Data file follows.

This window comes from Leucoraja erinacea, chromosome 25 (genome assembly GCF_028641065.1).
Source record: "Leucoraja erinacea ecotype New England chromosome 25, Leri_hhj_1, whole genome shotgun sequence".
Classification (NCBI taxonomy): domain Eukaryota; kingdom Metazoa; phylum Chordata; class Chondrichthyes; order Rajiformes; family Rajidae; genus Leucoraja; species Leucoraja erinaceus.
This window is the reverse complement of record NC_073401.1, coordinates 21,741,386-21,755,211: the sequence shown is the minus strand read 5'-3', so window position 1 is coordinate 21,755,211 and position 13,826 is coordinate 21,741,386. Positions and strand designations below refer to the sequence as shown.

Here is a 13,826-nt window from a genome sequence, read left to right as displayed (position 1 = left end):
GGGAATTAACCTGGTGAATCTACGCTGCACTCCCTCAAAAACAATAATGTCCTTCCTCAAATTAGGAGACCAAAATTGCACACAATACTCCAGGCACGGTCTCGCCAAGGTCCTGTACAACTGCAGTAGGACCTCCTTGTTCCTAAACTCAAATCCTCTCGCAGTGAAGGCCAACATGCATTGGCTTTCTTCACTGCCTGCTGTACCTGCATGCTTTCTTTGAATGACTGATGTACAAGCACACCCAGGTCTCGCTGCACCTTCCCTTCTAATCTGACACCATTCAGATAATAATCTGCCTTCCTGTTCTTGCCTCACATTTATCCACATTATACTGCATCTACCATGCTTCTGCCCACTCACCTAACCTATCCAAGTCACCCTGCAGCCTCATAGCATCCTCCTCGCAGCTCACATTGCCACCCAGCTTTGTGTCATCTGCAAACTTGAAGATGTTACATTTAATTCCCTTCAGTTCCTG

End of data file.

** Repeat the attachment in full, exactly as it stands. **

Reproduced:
This window comes from Leucoraja erinacea, chromosome 25 (genome assembly GCF_028641065.1).
Source record: "Leucoraja erinacea ecotype New England chromosome 25, Leri_hhj_1, whole genome shotgun sequence".
Classification (NCBI taxonomy): domain Eukaryota; kingdom Metazoa; phylum Chordata; class Chondrichthyes; order Rajiformes; family Rajidae; genus Leucoraja; species Leucoraja erinaceus.
This window is the reverse complement of record NC_073401.1, coordinates 21,741,386-21,755,211: the sequence shown is the minus strand read 5'-3', so window position 1 is coordinate 21,755,211 and position 13,826 is coordinate 21,741,386. Positions and strand designations below refer to the sequence as shown.

Here is a 13,826-nt window from a genome sequence, read left to right as displayed (position 1 = left end):
GGGAATTAACCTGGTGAATCTACGCTGCACTCCCTCAAAAACAATAATGTCCTTCCTCAAATTAGGAGACCAAAATTGCACACAATACTCCAGGCACGGTCTCGCCAAGGTCCTGTACAACTGCAGTAGGACCTCCTTGTTCCTAAACTCAAATCCTCTCGCAGTGAAGGCCAACATGCATTGGCTTTCTTCACTGCCTGCTGTACCTGCATGCTTTCTTTGAATGACTGATGTACAAGCACACCCAGGTCTCGCTGCACCTTCCCTTCTAATCTGACACCATTCAGATAATAATCTGCCTTCCTGTTCTTGCCTCACATTTATCCACATTATACTGCATCTACCATGCTTCTGCCCACTCACCTAACCTATCCAAGTCACCCTGCAGCCTCATAGCATCCTCCTCGCAGCTCACATTGCCACCCAGCTTTGTGTCATCTGCAAACTTGAAGATGTTACATTTAATTCCCTTCAGTTCCTG